Transitions, timing, and the camera.

Star Wars: A New HopeOne of the biggest differences I’m beginning to notice between screenwriting and novel writing is in the transitions, timing, and position of the camera. Recently, I’ve been taking time to make notes on transitions and timing in some of the shows I watch. I spent four hours watching the two hours of the first Star Wars movie. As I watched, I made note of each scene transition, the time it occurred, and the primary characters in the scene.

Through this kind of analysis I have been trying to piece together the way a movie comes together from a script perspective. I’m the kind of person who likes to deconstruct something, to pull it to pieces so that I can understand how all the parts fit together. So, by deconstructing my favourite shows I have been learning a lot and coming to see a new level of intricacy in what I watch. When you examine the artistic sense of these shows you begin to see layers you never imagine while watching the surface.

One of those incredible layers is revealed in the last few scenes of the movie in Star Wars. Luke and Han have freed the princess and returned her to the rebel forces. The rebels have analysed the Death Star plans and discovered a weakness where a single-man fighter spacecraft could get past the station’s defences. They then proceed into a beautifully structured battle scene that transitions so many times I gave up trying to document every time the point of view shifted. In the end I had to decide that the whole battle must be a single scene made up of tiny one, two, and three second shots. I can’t get my head around how that must have come together in the studio. I imagine it took a lot of work and that the editors who pieced it all together are geniuses.

After watching that scene and feeling that awe over the incredible complexity that comes together in just a few minutes of screen time and encompasses a complete Hero’s Journey in and of itself, I had to go back to the script to see how it was written. Can you believe that every single one of those camera angles was in the script? It’s not a director or editor deciding, “ok we’ll snip to this here, cut to that there, then come back to him, and then give a shot of her”. Lucas wrote all of it into the script.

I hadn’t really thought about how complicated the script must get sometimes. When you write a novel, a scene like that unfolds in a continuous stream of narrative. It might be a handful of paragraphs, snippets of dialogue, and a sense of intensity. In the script it is scene change after scene change, cut to this, cut to that, interior, exterior, space, base, pilot one, two, three, four, etc.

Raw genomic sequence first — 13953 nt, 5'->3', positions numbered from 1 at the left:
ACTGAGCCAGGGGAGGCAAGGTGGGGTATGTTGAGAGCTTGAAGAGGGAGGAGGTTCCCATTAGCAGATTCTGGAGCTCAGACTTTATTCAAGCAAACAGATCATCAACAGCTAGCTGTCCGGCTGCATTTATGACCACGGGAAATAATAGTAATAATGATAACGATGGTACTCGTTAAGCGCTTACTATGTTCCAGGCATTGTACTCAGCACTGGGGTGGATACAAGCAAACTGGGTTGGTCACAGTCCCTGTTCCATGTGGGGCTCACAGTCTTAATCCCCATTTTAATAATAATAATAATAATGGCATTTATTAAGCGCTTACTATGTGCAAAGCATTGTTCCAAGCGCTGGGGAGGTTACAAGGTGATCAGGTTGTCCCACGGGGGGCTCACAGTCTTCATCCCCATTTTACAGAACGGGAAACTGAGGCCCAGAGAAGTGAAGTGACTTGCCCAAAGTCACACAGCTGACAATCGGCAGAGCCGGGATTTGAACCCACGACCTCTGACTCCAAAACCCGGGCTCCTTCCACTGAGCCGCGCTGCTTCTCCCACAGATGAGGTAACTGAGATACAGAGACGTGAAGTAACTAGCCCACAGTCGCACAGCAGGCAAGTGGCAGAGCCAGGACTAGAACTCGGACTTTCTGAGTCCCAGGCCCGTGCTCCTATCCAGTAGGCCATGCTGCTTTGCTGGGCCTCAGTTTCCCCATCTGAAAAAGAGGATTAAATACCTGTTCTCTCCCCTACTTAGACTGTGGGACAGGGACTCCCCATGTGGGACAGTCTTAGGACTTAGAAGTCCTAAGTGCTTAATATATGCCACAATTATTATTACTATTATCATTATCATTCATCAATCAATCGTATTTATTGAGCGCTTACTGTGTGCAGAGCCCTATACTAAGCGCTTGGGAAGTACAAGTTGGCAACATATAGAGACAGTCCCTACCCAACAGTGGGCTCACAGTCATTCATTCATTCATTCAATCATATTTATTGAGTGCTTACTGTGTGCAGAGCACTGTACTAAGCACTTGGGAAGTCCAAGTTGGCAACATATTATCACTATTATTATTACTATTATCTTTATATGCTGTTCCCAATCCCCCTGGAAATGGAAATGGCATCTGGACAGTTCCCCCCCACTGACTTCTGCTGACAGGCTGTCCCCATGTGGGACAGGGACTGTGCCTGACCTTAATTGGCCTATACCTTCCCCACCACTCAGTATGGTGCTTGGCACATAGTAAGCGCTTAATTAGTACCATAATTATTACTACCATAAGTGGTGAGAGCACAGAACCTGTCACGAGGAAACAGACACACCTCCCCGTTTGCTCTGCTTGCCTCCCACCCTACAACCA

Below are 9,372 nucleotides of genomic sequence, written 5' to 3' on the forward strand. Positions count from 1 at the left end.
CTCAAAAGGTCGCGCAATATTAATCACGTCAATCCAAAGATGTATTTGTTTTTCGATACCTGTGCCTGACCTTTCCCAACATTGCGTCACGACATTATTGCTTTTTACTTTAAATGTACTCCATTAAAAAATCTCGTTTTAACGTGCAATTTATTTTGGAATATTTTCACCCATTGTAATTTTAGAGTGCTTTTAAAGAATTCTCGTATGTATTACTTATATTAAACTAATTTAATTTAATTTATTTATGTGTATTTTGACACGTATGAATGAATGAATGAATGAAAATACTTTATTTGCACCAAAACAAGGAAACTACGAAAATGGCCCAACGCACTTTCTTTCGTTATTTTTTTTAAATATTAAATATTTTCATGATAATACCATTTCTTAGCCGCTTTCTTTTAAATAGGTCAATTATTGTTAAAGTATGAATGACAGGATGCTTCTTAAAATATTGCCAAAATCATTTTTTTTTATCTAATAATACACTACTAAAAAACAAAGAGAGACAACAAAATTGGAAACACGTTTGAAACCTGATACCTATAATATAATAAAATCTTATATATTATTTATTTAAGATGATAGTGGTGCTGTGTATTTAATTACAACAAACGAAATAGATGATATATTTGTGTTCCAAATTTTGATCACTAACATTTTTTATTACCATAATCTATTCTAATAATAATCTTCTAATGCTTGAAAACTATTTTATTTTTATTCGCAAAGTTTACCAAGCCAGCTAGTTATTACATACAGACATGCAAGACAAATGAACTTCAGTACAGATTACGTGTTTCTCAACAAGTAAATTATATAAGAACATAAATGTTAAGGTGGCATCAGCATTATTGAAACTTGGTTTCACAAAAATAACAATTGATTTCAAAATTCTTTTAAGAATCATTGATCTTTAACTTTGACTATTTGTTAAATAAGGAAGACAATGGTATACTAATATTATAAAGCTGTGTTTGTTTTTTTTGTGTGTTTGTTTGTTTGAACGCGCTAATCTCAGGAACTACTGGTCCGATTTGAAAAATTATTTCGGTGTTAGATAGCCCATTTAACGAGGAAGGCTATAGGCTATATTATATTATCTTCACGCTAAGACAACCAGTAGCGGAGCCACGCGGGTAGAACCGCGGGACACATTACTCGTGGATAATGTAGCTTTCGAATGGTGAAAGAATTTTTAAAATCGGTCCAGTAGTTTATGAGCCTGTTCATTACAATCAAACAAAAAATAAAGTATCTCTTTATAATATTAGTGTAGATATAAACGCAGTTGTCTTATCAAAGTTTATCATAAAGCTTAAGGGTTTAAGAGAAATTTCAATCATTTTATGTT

What’s more, the speed of these transitions feel like a deliberate tool to increase the sense of conflict. The pace is directly affected and the more the scene flips from one camera angle to another the greater the tension. A long panning shot sets its own pace while jumping between one x-wing fighter to another increases the pace and increases the tension. Does that kind of visual sense come naturally to a writer or is it something we can learn? Is it something Lucas did deliberately or did he just instinctively write that into the script without realising the impact it has on viewers?

As I think about it, it comes back to the pictures. How much of that scene did Lucas picture inside his head as he wrote it? Did it play out like that in his mind’s eye? How much of that came in the drafting and how much from careful redrafting and redrafting?

I’m still trying to get a visual sense of what I want to write. I get increasingly frustrated about my lack of pictures. I still think it’s because I don’t let go of words and give myself enough quiet time just to visualise. It’s difficult to be so obsessed with language that I can’t just be. I can see why people have to consciously choose to learn to meditate. It can be challenging to just be at peace within oneself enough to embrace that kind of silence. I need to give myself into the silence so that I can watch the movies play out in my mind.

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Rebecca Laffar-Smith

Rebecca Laffar-Smith is a publisher, children's writer, and novelist. In 2010 she gave up a successful 12-year freelance career to focus on her three loves; family, community, and fiction. She self-published her debut novel The Flight of Torque in June 2014 and the first three titles in the P.I. Penguin series in from Aulexic in May 2015. At The Craft of Writing Fiction, Rebecca shares her journey of creation and learning with readers. She loves getting to know her fellow readers and writers and can be contacted through Twitter and Facebook, or Email.

One thought on “Transitions, timing, and the camera.”

  1. Meditation works wonders for me. I love writing fiction, but many times the ideas do not come overnight. I have found that it takes time for me to piece everything together inside my mind. I am not the best fiction writer, but I just try to have patience and let events unfold in due time. I tend to envision my story better through continuous meditaion. Sometimes, it feels like theres no time, but no matter how busy I am, there always has to be time to meditate. When I do nothing and let my mind wonder is when ideas start popping up in my head.

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